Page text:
Capitol Hill, Monrovia-July 31, 2020: Dr. Thomas Jaye, the Executive Director of the Liberian Institute for Policy Studies and Research at the University of Liberia (UL), who is remembered for delivering the keynote address at Liberia College’s commencement convocation, the first of seven college-based commencements forming part of the 98th Commencement Convocation of the University of Liberia (UL), in 2017, died early this morning at the ELWA Hospital, in Paynesville, Liberia.
The news of Dr. Jaye’s sudden death was confirmed to the University community by Dr. Julius S. Nelson Jr., UL President.
“This comes as a big surprise and shock to many of us here at the University of Liberia, especially so that Dr. Jaye paid a visit at our Capitol Hill campus yesterday evening and was with us throughout the week advising with thesis preparation and proposal,” Dr. Nelson recalled. “This is an enormous loss and a major setback to our effort to strengthen research at the university.”
Remembering Dr. Jaye
In his 2017 commencement address, Dr. Jaye told graduates that adequate academic preparation was fundamental to a hopeful and better future.
He spoke on the topic: “Education is Insurance for you for the future.”
The bulk of Dr. Jaye’s message was essentially a deep historical and self- reflection of how bad governance, corruption, greed, elitism, and external interferences have undermined Africa’s transition from colonialism to democratic governance and development.
Prior to joining the UL in 2018, he served as Director of the Policy Support and Consultancy Services Unit at the Kofi Annan International Peace Training Center in Teshia, Accra, Ghana.
His speech was a detailed analysis of the origin of the current socio-economic crisis which has plagued the African continent.
He said: “Over the years Africa has produced mixed results with a few countries being stable while the rest have been caught in the barbed-wire of political turbulence, intra-state conflicts, electoral crisis, governance and leadership failure, economic stagnation, social decline, and insecurity.”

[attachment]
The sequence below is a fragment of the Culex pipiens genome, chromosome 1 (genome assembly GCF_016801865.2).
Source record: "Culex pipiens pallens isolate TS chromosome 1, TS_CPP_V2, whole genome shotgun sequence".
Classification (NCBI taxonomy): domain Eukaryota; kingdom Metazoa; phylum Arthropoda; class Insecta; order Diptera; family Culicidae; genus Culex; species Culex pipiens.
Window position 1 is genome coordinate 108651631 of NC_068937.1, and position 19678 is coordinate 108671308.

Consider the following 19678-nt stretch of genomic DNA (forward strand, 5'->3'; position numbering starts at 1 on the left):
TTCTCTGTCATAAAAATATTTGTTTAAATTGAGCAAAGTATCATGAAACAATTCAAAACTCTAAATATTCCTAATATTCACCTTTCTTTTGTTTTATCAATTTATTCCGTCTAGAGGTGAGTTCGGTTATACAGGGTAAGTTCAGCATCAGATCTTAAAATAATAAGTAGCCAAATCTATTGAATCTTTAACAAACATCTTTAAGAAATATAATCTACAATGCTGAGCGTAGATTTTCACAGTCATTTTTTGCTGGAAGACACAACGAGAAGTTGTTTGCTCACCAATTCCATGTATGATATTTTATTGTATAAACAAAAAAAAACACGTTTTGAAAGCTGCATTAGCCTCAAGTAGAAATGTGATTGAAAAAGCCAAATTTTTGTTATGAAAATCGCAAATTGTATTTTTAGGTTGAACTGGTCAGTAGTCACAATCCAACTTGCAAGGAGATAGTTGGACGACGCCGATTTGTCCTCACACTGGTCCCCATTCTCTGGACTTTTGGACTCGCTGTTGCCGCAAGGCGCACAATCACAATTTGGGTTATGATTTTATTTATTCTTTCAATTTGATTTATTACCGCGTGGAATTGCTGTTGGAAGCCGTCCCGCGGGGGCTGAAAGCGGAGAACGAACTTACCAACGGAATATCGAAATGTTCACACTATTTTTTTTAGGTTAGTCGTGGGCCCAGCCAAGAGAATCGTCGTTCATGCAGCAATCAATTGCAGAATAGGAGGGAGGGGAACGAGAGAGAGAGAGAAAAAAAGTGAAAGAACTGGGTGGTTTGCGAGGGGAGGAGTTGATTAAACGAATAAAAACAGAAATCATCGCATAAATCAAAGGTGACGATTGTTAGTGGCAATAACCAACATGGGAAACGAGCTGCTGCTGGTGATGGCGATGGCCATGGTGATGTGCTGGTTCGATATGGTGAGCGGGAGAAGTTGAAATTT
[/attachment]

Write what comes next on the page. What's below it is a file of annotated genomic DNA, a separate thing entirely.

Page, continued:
He told the graduates that “when we look back, we see that the socio-economic conditions of our people are worse off than at independence.”
Dr. Jaye, who said he was born right on the eve of African independence, a time he said many felt was promising, lamented that even in the 21st Century, the African continent was still grappling with the story of slavery.
“Our young people who are doing everything possible to cross the sea to migrate to a ‘greener pasture’ in Europe have been turned into slaves, in another African country,” he said. “Some are sold at $200 per person; others went through terrible ordeals, including organ theft and being burned alive; and many have died while trying to cross the sea.”
The Liberia College keynote speaker blamed bad governance and leadership failure in Sub-Sahara Africa as some of the reasons African young and able-bodied men and women were risking their lives to cross into Europe.
Dr. Jaye said another source of the ongoing socio-economic crisis has its roots in the policies of the World Bank and the International Monetary Fund.
“These two Breton Woods institutions that were set up to promote development turned out to be barriers to development in Africa,” he said.
“The World Bank and IMF imposed strains of anti-development policies on African countries under the euphemism known as ‘structural adjustment programs (SAP).’”
Dr. Jaye said he provided a brief overview of the world in order for graduates to appreciate the enormity of the challenges confronting the world.
“Fortunately, as graduates of LUX IN TENEBRIS and its oldest college, the Liberia College, you should be fully prepared as you walk out this graduation hall with your heads up high with faith in a bright future,” he said.
His body has been deposited at the Samuel A. Stryker Funeral Service, on Tubman Blvd, Sinkor, Monrovia, Liberia. More information regarding funeral arrangements will be announced later.
Atty. Norris Tweah
Vice President for University Relations